We are certain that numerous Catholics, considering these facts, will feel the same perplexity, anguish, and trauma expressed in these lines. The tragic internal crisis they are undergoing is so very profound and poignant because it involves a matter far more acute than mere social and economic questions; it is an essentially religious matter. It regards what is most fundamental, dynamic, and tender in the soul of the Roman and Apostolic Catholic: his spiritual union with the Vicar of Jesus Christ.
II – Roman and Apostolic Catholics
The TFP is a civic association, not a religious one. Its directors, associates and militants are, however, Roman and Apostolic Catholics. Accordingly, the inspiration for all its campaigns undertaken for the good of the country is also Catholic.
The basically anti-communist stance of the TFP comes from the Catholic convictions of those who compose it. Because they are Catholics, it is in the name of Catholic principles that they are anti-communists.
The Vatican policy of détente with communist governments creates a profoundly difficult situation for anti-communist Catholics, much more as Catholics than as anti-communists. For at any moment they can face a supremely embarrassing objection: Doesn’t their anti-communist position lead them to an objective precisely opposed to the one being sought by the Vicar of Christ? And how can one consider a Catholic to be coherent if he goes in a direction contrary to the one taken by the Pastor of Pastors? This question leads all anti-communist Catholics to an alternative: Should they cease the struggle? Or explain their position?
The head of the Brazilian Conference of Bishops Jayme Chemello triumphantly receives the Marxist President Lula at a general meeting of the organization - Diario do Sao Paulo, May 2, 2003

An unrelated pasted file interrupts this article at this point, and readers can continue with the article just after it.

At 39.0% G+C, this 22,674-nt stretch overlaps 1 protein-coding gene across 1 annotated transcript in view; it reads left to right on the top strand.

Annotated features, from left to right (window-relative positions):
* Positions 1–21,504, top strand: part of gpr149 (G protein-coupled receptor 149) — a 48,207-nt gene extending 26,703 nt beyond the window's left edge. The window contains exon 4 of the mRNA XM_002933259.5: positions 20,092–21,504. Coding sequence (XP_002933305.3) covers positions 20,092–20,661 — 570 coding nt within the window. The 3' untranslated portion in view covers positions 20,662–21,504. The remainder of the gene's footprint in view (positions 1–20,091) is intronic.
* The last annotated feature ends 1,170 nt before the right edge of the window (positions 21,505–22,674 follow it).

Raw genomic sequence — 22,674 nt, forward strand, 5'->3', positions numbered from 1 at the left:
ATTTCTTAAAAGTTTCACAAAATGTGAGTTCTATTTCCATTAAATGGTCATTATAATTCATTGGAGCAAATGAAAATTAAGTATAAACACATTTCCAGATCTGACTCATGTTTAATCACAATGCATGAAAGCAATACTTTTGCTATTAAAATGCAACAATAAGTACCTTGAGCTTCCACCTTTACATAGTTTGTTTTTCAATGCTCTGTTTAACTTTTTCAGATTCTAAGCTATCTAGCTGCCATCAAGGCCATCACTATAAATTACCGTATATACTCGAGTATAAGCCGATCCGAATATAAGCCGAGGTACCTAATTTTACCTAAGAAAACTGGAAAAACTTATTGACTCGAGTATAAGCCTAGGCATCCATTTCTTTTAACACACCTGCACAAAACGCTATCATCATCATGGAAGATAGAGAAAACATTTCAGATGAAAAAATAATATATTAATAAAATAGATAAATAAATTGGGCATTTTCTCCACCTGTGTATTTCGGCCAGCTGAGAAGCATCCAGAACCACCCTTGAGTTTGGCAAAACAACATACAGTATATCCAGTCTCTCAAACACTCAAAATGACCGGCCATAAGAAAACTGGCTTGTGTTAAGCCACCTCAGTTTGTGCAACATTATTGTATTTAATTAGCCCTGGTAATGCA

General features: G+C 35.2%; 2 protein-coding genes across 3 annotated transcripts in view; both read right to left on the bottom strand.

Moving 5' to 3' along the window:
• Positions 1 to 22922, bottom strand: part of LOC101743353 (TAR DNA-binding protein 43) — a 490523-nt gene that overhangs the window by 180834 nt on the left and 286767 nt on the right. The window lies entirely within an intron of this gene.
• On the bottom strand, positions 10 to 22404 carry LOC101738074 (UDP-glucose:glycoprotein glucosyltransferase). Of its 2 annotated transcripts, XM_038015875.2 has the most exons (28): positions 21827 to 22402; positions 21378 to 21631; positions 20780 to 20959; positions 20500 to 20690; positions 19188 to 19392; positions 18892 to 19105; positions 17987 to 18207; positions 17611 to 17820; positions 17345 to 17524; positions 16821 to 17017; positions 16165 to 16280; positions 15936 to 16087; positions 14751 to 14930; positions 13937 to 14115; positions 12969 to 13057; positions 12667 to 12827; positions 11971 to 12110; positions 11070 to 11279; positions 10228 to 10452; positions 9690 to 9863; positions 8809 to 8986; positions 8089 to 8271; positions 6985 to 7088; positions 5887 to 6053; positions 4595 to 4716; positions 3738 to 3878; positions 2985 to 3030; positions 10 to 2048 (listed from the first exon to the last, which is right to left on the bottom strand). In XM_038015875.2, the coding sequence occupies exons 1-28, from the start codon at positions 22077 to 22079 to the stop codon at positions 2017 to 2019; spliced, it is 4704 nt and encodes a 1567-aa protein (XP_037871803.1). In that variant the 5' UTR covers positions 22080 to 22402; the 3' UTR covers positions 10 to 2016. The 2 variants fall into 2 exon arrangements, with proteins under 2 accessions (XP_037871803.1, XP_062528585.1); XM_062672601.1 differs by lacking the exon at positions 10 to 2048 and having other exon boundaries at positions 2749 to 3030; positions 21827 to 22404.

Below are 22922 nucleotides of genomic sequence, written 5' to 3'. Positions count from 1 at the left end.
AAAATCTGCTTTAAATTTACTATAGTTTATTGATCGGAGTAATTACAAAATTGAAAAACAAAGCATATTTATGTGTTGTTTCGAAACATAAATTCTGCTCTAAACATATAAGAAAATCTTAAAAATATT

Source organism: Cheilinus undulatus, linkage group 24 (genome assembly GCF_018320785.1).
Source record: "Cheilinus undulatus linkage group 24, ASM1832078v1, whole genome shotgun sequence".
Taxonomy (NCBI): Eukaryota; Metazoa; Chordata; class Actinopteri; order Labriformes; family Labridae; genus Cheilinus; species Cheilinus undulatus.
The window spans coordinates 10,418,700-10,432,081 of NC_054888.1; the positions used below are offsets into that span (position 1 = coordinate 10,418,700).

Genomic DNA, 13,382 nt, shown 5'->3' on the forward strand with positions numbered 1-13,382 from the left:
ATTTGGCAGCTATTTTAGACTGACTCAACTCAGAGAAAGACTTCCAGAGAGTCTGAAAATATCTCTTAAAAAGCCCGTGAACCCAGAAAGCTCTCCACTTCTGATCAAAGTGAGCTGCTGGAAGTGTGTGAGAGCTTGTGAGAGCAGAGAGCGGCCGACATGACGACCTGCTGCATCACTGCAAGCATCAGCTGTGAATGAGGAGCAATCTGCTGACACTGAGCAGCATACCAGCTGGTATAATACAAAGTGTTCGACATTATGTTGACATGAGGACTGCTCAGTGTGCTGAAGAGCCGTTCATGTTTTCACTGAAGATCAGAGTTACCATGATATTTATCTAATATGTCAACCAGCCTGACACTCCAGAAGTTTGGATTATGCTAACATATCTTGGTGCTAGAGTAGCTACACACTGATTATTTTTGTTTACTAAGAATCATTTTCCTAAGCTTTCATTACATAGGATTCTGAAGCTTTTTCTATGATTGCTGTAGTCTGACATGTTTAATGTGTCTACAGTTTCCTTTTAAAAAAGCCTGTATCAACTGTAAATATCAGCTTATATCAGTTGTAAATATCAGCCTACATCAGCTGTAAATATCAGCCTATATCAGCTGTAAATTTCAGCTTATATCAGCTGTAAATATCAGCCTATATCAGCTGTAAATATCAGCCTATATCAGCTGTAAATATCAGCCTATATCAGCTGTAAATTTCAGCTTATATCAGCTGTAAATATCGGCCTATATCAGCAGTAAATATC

JPII poses under a billboard of the communist leaders Sandino and Carlos Fonseca. A bold endorsement of the Sandinist revolution - Inside the Vatican, September 2003
We cannot cease the fight. A demand of conscience as Catholics will not permit it. Since it is the duty of every Catholic to promote good and combat evil, our conscience calls us to propagate the traditional doctrine of the Church and to fight the communist doctrine.
Presently, the words “liberty of conscience” echo world over throughout the West, and even in the dungeons of Russia… or of Cuba. At times this oft-used expression has acquired abusive meanings. But in its more legitimate and sacred sense, it states the right of the Catholic to act in religious as well as civil life following the dictates of his conscience.
We would feel more enchained inside the Church than Solzhenitsyn was in Soviet Russia if we could not act in consonance with the documents of the great Pontiffs who illuminated Christendom with their doctrine.
The Church is not, the Church never was, and the Church never will be such a prison for consciences. The bond of obedience to the successor of Peter, which we will never break, which we venerate in the most profound depths of our soul and to which we tribute our highest love, this bond we kiss at the very moment in which, overwhelmed with sorrow, we affirm our position. And on our knees, respectfully looking to the figure of H.H the Pope Paul VI, we express all our fidelity to the Papacy.
In this filial act we say to the Pastor of Pastors: Our soul is yours, our life is yours. Order us to do whatever you desire. Only do not order us to do nothing in face of the attacking red wolf. To this, our conscience is opposed.
III – The Solution Given by the Apostle St. Paul
Yes, Holy Father, Saint Peter teaches us that it is necessary “to obey God rather than men” (Acts 5:29). You are assisted by the Holy Ghost and supported – under the conditions defined by Vatican I – by the privilege of infallibility. But this does not mean that in certain matters or circumstances the weakness to which all men are subject cannot influence and even determine your conduct. One of these fields where your action is subject to error – perhaps par excellence – is that of diplomacy. And this is precisely where your policy of détente toward the communist governments is situated.